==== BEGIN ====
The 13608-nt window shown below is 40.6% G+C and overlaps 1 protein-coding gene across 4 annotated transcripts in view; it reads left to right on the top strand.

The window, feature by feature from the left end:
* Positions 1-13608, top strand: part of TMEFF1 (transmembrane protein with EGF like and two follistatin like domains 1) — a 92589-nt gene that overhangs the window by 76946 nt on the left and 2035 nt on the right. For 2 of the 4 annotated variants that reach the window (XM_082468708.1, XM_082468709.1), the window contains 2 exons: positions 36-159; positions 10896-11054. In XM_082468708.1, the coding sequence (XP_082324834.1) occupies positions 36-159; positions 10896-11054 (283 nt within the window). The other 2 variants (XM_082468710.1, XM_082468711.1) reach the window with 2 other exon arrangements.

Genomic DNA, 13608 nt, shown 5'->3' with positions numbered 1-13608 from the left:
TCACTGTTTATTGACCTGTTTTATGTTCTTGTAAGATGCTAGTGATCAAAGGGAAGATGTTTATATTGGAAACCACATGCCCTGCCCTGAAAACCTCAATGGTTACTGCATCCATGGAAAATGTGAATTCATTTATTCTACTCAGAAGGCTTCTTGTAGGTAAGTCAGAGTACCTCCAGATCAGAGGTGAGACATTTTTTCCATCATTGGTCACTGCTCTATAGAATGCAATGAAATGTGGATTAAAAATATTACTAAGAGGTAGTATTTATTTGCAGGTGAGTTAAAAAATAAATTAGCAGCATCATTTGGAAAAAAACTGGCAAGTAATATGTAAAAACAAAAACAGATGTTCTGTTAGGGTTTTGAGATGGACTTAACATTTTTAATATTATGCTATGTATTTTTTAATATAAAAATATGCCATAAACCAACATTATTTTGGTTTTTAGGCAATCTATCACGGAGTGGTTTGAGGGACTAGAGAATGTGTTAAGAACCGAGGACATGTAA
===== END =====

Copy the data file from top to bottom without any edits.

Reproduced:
The 13608-nt window shown below is 40.6% G+C and overlaps 1 protein-coding gene across 4 annotated transcripts in view; it reads left to right on the top strand.

The window, feature by feature from the left end:
* Positions 1-13608, top strand: part of TMEFF1 (transmembrane protein with EGF like and two follistatin like domains 1) — a 92589-nt gene that overhangs the window by 76946 nt on the left and 2035 nt on the right. For 2 of the 4 annotated variants that reach the window (XM_082468708.1, XM_082468709.1), the window contains 2 exons: positions 36-159; positions 10896-11054. In XM_082468708.1, the coding sequence (XP_082324834.1) occupies positions 36-159; positions 10896-11054 (283 nt within the window). The other 2 variants (XM_082468710.1, XM_082468711.1) reach the window with 2 other exon arrangements.

Genomic DNA, 13608 nt, shown 5'->3' with positions numbered 1-13608 from the left:
TCACTGTTTATTGACCTGTTTTATGTTCTTGTAAGATGCTAGTGATCAAAGGGAAGATGTTTATATTGGAAACCACATGCCCTGCCCTGAAAACCTCAATGGTTACTGCATCCATGGAAAATGTGAATTCATTTATTCTACTCAGAAGGCTTCTTGTAGGTAAGTCAGAGTACCTCCAGATCAGAGGTGAGACATTTTTTCCATCATTGGTCACTGCTCTATAGAATGCAATGAAATGTGGATTAAAAATATTACTAAGAGGTAGTATTTATTTGCAGGTGAGTTAAAAAATAAATTAGCAGCATCATTTGGAAAAAAACTGGCAAGTAATATGTAAAAACAAAAACAGATGTTCTGTTAGGGTTTTGAGATGGACTTAACATTTTTAATATTATGCTATGTATTTTTTAATATAAAAATATGCCATAAACCAACATTATTTTGGTTTTTAGGCAATCTATCACGGAGTGGTTTGAGGGACTAGAGAATGTGTTAAGAACCGAGGACATGTAA